The industry is adapting to modern times though, so you will now find some wedding photogs will include a DVD of low resolution images for you to put on the web (and many will host a web presence for you as part of the package). But any you find who are willing to give you full size images and reproduction rights for anything less than a big pile of money are probably not the quality of photographer you want covering your wedding anyway.

Find a Lawyer; this guy is WRONG (5, Insightful)

CAOgdin (984672) | more than 4 years ago | (#31380570)

There's a practical presumption in law that if you pay for something and it is delivered, you own it. You have to have it in writing if you don't want to work that way. That, for instance, is why we have those obnoxious (and legally tenouous) "shrink-wrap" licenses. Because "licensing" is not the same as "owning." If licensing were the normal case in common law, you wouldn't need a "licensing" agreement.

Re:Find a Lawyer; this guy is WRONG (1)

sunking2 (521698) | more than 4 years ago | (#31380660)

The question becomes exactly what is the deliverable. Sometimes it's defined as the executable/program, sometimes the source, sometimes both. Which it is is defined in the statement of work/contract. I think if its not clear exactly what you are supposed to be working to then it's a pretty good assumption that whatever you did while you were on the clock is theirs because in reality they are buying your time, not a product.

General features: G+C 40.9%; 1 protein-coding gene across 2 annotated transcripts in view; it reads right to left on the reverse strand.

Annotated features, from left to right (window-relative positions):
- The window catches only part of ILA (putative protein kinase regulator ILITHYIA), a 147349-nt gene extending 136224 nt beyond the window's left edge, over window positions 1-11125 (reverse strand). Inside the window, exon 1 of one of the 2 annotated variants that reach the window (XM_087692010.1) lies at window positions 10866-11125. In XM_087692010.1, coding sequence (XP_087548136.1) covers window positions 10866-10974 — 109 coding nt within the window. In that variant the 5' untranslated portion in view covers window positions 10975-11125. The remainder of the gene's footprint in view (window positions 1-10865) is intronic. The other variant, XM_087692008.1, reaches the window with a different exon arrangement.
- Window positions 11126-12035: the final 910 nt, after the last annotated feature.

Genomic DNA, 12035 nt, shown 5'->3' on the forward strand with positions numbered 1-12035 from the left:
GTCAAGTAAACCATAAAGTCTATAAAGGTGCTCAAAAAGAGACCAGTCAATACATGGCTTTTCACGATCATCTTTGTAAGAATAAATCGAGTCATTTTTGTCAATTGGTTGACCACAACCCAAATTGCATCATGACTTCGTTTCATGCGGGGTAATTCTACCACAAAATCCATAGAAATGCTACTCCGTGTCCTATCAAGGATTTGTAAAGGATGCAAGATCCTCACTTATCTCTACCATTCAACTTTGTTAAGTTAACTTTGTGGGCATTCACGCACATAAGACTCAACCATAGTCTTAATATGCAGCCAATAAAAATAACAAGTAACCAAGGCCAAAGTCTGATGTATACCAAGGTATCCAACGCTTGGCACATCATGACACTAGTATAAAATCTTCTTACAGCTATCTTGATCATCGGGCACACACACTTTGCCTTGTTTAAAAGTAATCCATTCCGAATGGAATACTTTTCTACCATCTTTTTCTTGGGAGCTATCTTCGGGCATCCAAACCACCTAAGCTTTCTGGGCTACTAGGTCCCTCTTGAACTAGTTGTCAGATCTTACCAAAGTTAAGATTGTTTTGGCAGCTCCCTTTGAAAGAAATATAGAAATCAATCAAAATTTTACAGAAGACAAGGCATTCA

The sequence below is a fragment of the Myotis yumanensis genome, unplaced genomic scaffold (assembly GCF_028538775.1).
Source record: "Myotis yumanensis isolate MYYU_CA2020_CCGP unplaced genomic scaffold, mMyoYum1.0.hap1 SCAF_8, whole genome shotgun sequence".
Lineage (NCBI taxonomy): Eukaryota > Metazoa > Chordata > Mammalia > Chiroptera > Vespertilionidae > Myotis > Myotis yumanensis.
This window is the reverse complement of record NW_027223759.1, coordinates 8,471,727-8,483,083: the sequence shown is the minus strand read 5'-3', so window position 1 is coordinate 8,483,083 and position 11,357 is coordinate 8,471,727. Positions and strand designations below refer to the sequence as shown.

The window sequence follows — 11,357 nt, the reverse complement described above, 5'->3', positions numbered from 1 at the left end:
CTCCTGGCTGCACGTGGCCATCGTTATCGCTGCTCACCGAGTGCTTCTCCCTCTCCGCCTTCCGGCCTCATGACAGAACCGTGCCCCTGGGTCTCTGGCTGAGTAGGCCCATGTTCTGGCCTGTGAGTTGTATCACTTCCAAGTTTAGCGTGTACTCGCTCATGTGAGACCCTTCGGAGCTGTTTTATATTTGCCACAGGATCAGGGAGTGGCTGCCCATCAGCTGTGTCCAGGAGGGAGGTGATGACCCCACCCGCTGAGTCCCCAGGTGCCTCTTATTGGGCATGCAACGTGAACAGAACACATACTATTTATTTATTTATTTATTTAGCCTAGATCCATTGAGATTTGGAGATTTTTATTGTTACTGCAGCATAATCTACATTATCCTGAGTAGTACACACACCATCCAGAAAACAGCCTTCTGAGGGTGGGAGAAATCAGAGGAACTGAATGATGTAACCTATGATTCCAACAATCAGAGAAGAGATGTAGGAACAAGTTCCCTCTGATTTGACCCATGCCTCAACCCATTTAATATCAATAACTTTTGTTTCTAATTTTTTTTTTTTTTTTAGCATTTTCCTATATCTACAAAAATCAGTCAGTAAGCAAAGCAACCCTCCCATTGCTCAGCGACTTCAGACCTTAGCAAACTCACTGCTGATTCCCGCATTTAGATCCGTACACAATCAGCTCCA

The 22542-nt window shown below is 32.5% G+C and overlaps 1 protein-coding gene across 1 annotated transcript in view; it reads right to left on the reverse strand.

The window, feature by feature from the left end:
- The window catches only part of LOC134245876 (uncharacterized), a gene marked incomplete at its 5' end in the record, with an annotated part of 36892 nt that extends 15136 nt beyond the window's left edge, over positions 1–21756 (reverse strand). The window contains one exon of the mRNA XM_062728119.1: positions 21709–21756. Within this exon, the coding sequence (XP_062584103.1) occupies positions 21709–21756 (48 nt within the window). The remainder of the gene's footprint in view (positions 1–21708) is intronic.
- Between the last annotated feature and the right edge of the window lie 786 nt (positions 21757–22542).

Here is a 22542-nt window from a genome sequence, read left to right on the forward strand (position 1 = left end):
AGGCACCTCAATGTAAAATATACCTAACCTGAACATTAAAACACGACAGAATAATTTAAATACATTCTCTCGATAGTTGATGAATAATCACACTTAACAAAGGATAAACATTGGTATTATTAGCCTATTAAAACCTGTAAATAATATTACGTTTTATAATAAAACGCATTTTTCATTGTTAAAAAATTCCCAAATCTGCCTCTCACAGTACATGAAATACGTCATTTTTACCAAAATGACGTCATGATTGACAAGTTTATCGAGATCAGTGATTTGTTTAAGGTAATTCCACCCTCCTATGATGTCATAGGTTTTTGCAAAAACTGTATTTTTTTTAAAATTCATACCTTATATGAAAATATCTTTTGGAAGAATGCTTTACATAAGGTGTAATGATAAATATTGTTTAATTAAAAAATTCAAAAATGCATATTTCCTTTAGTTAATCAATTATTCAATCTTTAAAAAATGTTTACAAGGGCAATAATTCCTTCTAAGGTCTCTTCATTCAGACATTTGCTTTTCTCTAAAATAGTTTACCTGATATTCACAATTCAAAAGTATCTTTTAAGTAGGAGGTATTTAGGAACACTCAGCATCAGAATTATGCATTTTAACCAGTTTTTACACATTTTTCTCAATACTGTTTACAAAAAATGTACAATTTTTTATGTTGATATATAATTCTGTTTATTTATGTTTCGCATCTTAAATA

Re:Find a Lawyer; this guy is WRONG (1, Informative)

Anonymous Coward | more than 4 years ago | (#31380716)

Nope. He's not wrong at all. Copyright belongs to the creator by default, even if someone else paid for the work. There are a few exceptions, the biggest being that if the work is "work for hire," then the employer owns the work. This most commonly happens when a regular employee does copyrightable work for his employer.

Normal property laws do not apply to copyright. Copyright is governed by federal statute.

Re:Find a Lawyer; this guy is WRONG (1)

jbengt (874751) | more than 4 years ago | (#31380936)

TFA author is wrong in this sense:
He keeps stating that he owns "the code". This is blatantly false. Depending on the law and the contract (there needs to be a contract if he expects to get paid, even if it isn't written down) he may or may not own the copyright; the buyer owns the code that is delivered. Even if the the buyer doesn't own the copyrights, they will own licenses to copy the code as required for its' intended use. Again depending on the law and the contract (and again, there should be a contract even if it's not written down) the buyer may own licenses to copy the code under other circumstances.